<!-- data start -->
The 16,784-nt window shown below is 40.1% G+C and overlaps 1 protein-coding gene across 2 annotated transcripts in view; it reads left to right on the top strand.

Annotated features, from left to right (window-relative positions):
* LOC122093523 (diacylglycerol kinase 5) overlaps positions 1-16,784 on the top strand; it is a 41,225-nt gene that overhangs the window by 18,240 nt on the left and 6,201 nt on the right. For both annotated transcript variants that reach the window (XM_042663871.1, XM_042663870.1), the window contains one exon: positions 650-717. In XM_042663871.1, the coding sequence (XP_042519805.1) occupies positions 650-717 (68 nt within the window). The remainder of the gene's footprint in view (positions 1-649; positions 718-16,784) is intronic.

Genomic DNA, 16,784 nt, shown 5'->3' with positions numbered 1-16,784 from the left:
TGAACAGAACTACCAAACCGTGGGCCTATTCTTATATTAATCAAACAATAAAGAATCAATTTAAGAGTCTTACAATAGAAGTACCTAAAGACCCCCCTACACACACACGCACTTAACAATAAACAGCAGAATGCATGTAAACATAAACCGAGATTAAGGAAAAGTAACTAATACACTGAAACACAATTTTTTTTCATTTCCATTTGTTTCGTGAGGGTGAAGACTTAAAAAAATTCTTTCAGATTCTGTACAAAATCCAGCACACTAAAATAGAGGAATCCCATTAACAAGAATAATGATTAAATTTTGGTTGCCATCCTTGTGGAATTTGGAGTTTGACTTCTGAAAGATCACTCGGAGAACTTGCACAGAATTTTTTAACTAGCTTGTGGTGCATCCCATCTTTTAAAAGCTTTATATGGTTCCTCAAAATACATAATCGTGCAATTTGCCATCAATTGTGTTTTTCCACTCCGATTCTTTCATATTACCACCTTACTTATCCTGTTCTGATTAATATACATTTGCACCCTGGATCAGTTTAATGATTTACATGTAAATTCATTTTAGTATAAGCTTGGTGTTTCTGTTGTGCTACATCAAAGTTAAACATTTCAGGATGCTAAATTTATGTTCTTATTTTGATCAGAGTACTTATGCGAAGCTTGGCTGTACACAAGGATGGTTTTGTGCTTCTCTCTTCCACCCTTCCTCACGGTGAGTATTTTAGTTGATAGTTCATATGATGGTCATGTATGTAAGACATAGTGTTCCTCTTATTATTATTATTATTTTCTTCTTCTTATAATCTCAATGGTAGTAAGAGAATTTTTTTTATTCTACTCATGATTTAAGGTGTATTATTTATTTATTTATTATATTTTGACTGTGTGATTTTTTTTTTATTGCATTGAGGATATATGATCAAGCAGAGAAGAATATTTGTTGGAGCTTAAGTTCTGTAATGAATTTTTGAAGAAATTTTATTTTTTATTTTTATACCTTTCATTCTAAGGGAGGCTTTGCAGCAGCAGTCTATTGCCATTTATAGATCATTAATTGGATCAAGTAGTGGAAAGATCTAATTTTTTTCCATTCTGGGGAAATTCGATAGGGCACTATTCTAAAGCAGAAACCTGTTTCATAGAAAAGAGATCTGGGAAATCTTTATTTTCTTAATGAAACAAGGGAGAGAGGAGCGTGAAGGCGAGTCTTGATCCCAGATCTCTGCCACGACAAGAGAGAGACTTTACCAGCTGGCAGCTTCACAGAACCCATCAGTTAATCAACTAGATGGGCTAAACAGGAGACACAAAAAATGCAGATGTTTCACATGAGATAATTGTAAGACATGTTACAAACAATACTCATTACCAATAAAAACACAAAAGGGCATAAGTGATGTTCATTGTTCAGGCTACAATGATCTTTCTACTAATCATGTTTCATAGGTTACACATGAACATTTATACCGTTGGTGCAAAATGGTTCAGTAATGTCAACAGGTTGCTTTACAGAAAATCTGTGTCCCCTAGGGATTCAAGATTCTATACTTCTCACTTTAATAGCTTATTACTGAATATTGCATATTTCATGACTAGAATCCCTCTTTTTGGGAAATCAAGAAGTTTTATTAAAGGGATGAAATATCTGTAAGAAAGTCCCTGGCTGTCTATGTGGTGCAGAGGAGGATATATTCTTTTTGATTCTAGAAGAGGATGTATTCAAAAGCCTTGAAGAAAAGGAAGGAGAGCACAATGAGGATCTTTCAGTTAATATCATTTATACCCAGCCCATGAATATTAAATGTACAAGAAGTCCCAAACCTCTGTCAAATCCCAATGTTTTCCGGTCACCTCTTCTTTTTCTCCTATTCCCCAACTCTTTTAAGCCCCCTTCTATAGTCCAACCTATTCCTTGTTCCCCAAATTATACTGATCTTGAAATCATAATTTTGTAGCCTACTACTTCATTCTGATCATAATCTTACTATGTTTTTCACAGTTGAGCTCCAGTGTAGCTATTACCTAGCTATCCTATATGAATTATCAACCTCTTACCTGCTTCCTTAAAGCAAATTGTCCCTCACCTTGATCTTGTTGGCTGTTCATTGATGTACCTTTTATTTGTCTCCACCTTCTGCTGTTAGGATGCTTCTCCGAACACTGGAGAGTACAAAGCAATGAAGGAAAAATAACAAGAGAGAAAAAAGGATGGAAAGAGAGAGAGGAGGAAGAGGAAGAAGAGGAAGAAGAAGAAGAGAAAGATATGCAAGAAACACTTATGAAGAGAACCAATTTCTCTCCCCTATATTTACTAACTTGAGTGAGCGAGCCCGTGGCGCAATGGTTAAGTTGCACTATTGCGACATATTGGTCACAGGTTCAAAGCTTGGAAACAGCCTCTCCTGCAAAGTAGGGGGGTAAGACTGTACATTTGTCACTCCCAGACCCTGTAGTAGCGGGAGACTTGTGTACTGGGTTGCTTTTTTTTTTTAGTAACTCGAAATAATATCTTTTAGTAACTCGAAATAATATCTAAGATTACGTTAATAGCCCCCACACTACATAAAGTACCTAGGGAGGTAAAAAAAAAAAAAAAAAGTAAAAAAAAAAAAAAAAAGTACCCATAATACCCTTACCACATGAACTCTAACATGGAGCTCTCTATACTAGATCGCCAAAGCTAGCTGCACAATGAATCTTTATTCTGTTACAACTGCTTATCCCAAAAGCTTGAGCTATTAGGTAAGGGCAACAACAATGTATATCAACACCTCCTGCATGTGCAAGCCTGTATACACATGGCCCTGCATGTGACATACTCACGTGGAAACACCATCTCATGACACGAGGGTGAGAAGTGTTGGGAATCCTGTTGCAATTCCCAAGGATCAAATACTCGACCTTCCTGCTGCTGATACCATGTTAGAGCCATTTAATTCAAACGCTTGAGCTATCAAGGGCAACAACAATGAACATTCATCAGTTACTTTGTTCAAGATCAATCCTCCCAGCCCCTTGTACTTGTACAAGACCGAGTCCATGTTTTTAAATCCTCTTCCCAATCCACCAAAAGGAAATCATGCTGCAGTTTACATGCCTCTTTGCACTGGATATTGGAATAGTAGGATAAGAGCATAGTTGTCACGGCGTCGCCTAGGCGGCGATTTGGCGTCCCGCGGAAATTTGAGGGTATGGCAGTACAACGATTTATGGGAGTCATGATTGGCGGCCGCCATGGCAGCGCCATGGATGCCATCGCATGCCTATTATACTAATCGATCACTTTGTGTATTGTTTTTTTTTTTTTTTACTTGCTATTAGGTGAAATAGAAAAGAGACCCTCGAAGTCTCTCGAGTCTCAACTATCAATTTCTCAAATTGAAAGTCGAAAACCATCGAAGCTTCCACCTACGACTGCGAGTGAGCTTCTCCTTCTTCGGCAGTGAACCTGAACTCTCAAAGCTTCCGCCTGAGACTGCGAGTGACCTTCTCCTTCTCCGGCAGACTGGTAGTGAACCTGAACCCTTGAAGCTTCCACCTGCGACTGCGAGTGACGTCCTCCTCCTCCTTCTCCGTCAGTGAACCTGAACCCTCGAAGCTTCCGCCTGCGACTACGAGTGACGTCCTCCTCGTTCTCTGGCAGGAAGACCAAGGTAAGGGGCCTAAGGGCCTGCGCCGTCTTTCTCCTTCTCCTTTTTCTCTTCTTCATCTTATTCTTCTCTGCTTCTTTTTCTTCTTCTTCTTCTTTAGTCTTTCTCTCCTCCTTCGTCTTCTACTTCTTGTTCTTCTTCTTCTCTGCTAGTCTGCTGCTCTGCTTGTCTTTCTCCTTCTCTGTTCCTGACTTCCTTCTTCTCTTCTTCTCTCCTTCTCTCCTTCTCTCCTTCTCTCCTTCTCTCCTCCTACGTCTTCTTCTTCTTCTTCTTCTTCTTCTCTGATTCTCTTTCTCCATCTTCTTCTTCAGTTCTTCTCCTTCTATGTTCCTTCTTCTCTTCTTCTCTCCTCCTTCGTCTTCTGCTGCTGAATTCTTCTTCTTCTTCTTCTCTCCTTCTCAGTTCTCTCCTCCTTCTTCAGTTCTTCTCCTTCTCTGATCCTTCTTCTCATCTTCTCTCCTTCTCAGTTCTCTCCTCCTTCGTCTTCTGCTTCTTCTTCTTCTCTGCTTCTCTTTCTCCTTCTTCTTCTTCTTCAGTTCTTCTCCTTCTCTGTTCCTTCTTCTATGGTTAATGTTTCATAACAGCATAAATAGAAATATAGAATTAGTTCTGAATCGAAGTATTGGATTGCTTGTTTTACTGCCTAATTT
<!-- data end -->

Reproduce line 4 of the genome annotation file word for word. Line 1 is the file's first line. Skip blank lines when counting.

Genomic DNA, 16,784 nt, shown 5'->3' with positions numbered 1-16,784 from the left: